The Michigan Strategic Fund board has “approved a matching grant Tuesday of $1 million for the Battery Fabrication and Characterization User Facility at the University of Michigan in Ann Arbor.” UM’s Energy Institute in 2013 “was awarded a $5 million grant over five years from the Michigan Economic Development Corp., with matching funds provided by the U.S. Department of Energy and Ford Motor Co., to build and outfit the battery facility, known as the Battery Lab.” The award on Tuesday “provides formal approval for the fifth and final year of the matching-grant program.” The Battery Lab “enables industry and university researchers to collaborate on less expensive and longer lasting energy-storage devices.” The lab is “a member of the U.S. Department of Energy’s Joint Center for Energy Storage Research, which should lead to additional federal funding.”

Engineering and Public Policy

California Carbon Auction Generates Record Low Proceeds.

The Los Angeles Times Share to FacebookShare to Twitter (8/23) reports that California’s greenhouse gas pollution credits auction generated “only $8 million in proceeds,” marking an all-time low. The AP Share to FacebookShare to Twitter (8/23, Knickmeyer) reports Tuesday’s auction results were “disappointing” as “litigation and lagging support by lawmakers weigh down” the program. Dave Clegern, spokesman for the state air board that runs the auction, said the cap-and-trade program “is first and foremost a greenhouse gas reduction program, and it is working” to bring down carbon pollution from fossil fuels.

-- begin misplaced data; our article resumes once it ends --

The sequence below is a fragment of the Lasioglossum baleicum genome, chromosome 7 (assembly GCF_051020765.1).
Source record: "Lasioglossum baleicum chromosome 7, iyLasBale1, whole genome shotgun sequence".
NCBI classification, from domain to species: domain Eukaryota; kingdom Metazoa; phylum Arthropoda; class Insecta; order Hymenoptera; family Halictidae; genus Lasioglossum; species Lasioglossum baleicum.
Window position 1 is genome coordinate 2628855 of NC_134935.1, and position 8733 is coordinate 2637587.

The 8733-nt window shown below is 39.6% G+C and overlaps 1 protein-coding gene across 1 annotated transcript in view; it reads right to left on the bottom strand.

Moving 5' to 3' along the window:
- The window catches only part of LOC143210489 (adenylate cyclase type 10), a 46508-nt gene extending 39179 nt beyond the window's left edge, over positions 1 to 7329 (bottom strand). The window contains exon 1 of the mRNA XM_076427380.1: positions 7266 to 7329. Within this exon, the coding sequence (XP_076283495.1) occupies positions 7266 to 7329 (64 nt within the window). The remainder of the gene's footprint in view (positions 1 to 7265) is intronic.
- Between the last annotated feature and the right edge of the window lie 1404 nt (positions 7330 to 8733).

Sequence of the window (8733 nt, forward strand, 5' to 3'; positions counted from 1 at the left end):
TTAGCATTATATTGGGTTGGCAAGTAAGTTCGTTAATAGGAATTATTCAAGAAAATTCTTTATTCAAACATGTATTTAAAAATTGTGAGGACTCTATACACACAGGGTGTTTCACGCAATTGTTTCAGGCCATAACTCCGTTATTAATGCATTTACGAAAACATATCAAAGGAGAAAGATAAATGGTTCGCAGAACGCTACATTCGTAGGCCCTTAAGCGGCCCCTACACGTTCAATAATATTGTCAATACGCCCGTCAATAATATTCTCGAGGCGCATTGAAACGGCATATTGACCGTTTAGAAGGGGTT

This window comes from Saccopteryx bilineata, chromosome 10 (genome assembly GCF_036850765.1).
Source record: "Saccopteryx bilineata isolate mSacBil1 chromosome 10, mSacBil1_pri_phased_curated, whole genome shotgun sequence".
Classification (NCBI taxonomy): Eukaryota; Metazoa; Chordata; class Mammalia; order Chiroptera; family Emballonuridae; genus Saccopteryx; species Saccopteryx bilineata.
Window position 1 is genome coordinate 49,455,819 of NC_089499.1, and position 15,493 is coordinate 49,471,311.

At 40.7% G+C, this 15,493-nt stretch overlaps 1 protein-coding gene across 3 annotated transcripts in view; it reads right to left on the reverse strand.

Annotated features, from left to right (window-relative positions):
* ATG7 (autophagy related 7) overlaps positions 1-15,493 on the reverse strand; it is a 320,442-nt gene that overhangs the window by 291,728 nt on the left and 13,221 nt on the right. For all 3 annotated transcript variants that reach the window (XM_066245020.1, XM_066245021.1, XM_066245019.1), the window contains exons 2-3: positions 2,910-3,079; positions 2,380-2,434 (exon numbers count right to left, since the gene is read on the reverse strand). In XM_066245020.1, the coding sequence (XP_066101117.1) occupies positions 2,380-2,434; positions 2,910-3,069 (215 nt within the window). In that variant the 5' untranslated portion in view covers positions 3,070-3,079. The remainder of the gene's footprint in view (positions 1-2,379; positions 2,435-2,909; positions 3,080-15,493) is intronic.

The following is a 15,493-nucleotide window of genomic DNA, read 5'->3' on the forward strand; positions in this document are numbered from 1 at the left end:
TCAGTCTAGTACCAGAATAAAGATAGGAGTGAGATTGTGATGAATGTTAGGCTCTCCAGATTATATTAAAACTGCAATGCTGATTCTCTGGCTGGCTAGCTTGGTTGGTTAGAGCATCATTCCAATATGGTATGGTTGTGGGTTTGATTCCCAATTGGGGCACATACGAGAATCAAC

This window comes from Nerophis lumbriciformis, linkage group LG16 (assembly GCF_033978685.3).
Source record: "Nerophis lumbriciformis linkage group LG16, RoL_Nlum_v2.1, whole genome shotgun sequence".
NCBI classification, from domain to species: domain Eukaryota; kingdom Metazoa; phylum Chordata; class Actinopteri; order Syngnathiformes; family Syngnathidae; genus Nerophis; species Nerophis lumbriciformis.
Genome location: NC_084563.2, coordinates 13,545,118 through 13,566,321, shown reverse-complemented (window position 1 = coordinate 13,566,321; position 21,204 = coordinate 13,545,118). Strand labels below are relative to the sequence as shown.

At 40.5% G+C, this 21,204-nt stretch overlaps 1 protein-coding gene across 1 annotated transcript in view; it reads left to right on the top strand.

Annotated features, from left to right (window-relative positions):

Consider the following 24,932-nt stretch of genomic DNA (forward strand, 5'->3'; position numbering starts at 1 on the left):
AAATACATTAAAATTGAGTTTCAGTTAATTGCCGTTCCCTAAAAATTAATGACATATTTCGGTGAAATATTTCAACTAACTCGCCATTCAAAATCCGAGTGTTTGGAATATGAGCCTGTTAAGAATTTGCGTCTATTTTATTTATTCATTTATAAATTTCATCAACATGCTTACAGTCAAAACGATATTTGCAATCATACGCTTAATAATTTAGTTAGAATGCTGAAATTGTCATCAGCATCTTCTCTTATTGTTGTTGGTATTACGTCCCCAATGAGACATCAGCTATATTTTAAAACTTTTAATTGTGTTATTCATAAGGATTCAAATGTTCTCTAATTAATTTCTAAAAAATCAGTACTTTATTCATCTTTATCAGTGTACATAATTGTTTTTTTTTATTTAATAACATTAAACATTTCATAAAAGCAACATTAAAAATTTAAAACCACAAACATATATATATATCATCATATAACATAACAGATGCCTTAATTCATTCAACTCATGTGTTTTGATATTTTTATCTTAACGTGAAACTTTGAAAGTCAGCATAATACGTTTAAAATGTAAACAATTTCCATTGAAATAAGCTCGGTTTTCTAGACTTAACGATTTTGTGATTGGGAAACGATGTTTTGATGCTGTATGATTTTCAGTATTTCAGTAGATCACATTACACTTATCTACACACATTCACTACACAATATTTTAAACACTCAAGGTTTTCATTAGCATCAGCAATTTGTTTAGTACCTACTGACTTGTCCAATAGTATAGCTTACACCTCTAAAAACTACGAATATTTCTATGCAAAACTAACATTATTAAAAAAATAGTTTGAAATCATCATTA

Reuters Share to FacebookShare to Twitter (8/23) reports that critics “cited the results as an indication that the program is not working.” State Senate Republican Leader Jean Fuller called the results, “Yet another reminder that this government program is inherently troubled and should be abandoned.” The Wall Street Journal Share to FacebookShare to Twitter (8/23, Lazo, Subscription Publication) notes that the California Chamber of Commerce is suing the state, arguing the carbon permit auctions that are part of the cap-and-trade program amount to an illegal tax on business. The Sacramento (CA) Bee Share to FacebookShare to Twitter (8/23, Walters) reports that a state appellate court is expected to rule soon on a lawsuit challenging cap and trade as an illegal tax, and “many observers expect it to void the program.”

California Lawmakers Advance Cap-and-trade Program Extension Despite Weak Auction. Reuters Share to FacebookShare to Twitter (8/23, Carroll) reports that despite a weak permit auction, the California Assembly on Tuesday passed a bill to extend the state’s cap-and-trade program beyond 2020. The Assembly voted 42 to 29 to pass SB 32, which goes back to the Senate for an up-or-down concurrence vote by the end of August. California Governor Jerry Brown on Tuesday said he was ready to sign the legislation into law.

Struggling California, Quebec Cap-and-trade Auctions Threatens Ontario’s Climate Plan. The Canadian Press Share to FacebookShare to Twitter (8/23) reports that the cap-and-trade program Ontario’s set to join next year “is having big trouble in California and Quebec,” suggesting Ontario’s $8.3-billion Climate Change Action Plan could see less money than anticipated. Two consecutive weak auctions “leaves the two governments hundreds of millions of dollars short on revenue projections, and nobody can say for certain why the auctions are failing.”

Libertarian Candidate Supports Carbon Emissions “Fee.”